Are Lawsuit Judgments Discharged in Bankruptcy?

June 14, 2018 Posted by kingcade

Some filers enter into bankruptcy with collection cases already at judgment level, with the hope that these judgments along with their other debts can be discharged through bankruptcy. However, getting a judgment discharged is not always so simple, and it depends on a number of factors, including:

  • What kind of case the judgment was for; and
  • Whether the creditor who has the judgment over the debtor has already placed a lien on the individual’s property.

Bankruptcy Discharge for Most Judgments

Generally, a judgment from a lawsuit involves unpaid debts. If the bankruptcy filer has not paid his or her medical bills, personal loans or credit cards, the next step for the unpaid creditor is usually filing a lawsuit against the borrower. If a judgment is obtained, the creditor can garnish the borrower’s wages or even go after a personal asset and have a lien placed on it to satisfy the outstanding debt.

Filing for bankruptcy activates what is known as the automatic stay, giving the filer reprieve from further collection calls and attempts.  It can also put a stop to wage garnishment and can wipe out the borrower’s obligation to pay back certain debts, even in a judgment. Once a bankruptcy case is filed, if a collections lawsuit is pending, the automatic stay in the bankruptcy will put a stop to the lawsuit. Even if a judgment has been entered against the borrower, the final discharge in the bankruptcy case will get rid of that judgment for most purposes, except in certain cases. If the judgment is for a debt that is considered nondischargeable, the bankruptcy will not get rid of the debt.

Nondischargeable Judgments

Some debt is non-dischargeable in bankruptcy. If the creditor has gotten a judgment against the bankruptcy filer for a debt obligation that includes one of the following debts, a bankruptcy discharge will not get rid of that judgment. These categories include:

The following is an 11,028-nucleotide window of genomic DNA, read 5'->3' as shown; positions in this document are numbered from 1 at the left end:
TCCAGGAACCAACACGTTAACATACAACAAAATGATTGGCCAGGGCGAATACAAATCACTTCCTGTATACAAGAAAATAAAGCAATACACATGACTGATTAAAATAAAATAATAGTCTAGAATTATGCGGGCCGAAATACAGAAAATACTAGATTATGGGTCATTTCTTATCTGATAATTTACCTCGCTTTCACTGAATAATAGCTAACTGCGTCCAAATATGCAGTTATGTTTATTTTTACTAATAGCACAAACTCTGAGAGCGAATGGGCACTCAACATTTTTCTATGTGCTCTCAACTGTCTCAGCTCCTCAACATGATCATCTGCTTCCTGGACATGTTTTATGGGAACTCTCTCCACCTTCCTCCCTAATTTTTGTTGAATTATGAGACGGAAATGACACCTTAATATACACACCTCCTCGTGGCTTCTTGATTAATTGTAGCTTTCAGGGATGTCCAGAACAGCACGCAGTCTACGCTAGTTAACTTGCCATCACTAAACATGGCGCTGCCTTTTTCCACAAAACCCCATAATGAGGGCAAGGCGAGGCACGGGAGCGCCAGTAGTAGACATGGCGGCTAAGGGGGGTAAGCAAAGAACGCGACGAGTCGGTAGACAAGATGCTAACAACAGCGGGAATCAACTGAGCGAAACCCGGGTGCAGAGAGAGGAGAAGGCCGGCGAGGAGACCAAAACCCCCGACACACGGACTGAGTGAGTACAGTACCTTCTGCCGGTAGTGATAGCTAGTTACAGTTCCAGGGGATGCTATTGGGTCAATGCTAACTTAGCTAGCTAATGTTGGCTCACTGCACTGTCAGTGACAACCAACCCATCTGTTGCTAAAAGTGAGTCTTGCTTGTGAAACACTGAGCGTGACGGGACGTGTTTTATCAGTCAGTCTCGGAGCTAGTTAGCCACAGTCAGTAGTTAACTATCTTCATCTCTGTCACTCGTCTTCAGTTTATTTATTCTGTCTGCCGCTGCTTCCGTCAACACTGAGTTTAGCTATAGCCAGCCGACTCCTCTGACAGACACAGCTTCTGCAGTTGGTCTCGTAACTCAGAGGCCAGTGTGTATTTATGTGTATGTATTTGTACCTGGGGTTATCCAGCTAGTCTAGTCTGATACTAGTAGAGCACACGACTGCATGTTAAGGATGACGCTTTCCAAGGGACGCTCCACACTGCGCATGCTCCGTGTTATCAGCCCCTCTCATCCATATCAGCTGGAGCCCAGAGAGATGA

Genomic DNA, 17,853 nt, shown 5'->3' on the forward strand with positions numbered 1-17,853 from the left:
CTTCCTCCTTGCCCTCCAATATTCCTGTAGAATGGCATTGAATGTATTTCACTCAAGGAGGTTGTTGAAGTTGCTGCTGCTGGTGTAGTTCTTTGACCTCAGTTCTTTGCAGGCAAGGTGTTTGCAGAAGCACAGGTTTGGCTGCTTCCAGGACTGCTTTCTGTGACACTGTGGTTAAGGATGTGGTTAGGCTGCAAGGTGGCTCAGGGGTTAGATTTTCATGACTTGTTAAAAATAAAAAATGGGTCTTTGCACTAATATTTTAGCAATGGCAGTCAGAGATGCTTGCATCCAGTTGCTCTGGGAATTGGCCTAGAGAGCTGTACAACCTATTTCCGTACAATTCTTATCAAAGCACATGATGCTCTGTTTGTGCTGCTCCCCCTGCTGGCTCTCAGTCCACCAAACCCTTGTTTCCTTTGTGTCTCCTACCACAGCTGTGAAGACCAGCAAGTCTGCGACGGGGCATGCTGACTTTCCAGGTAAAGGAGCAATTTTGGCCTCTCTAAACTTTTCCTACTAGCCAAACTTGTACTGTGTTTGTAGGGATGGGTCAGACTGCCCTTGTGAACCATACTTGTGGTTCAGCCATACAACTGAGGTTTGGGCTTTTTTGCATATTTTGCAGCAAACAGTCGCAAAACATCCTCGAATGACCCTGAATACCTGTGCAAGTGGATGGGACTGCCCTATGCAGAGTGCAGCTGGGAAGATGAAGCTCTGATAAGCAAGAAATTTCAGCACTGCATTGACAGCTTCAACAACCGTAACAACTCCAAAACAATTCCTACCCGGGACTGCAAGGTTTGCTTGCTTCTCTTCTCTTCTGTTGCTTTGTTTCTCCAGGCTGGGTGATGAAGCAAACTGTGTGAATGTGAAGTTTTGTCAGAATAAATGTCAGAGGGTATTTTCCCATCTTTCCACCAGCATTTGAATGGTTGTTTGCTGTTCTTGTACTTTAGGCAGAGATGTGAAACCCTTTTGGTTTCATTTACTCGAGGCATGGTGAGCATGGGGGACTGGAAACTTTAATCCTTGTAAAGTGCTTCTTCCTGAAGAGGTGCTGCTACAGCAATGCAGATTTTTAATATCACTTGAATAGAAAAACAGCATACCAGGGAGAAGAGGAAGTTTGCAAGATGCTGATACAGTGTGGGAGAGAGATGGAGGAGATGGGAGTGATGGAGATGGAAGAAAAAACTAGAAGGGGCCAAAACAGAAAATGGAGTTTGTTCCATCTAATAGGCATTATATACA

• Judgments connected to domestic support obligations, including child support or spousal support/alimony;
  • Judgments for criminal penalties, fines and/or restitution;
  • Most tax judgments;
  • Most student loan obligation judgments;
  • Judgments for any debts that were acquired under false pretenses or by fraud;
  • Judgments for injuries that were willful and malicious caused by the debtor; and
  • Judgments for any injury or death that was caused by the debtor’s drunk driving.

If you have questions on this topic or are in financial crisis and considering filing for bankruptcy, contact an experienced Miami bankruptcy attorney who can advise you of all of your options. As an experienced CPA as well as a proven bankruptcy lawyer, Timothy Kingcade knows how to help clients take full advantage of the bankruptcy laws to protect their assets and get successful results. Since 1996 Kingcade Garcia McMaken has been helping people from all walks of life build a better tomorrow. Our attorneys’ help thousands of people every year take advantage of their rights under bankruptcy protection to restart, rebuild and recover. The day you hire our firm, we will contact your creditors to stop the harassment. You can also find useful consumer information on the Kingcade Garcia McMaken website at www.miamibankruptcy.com.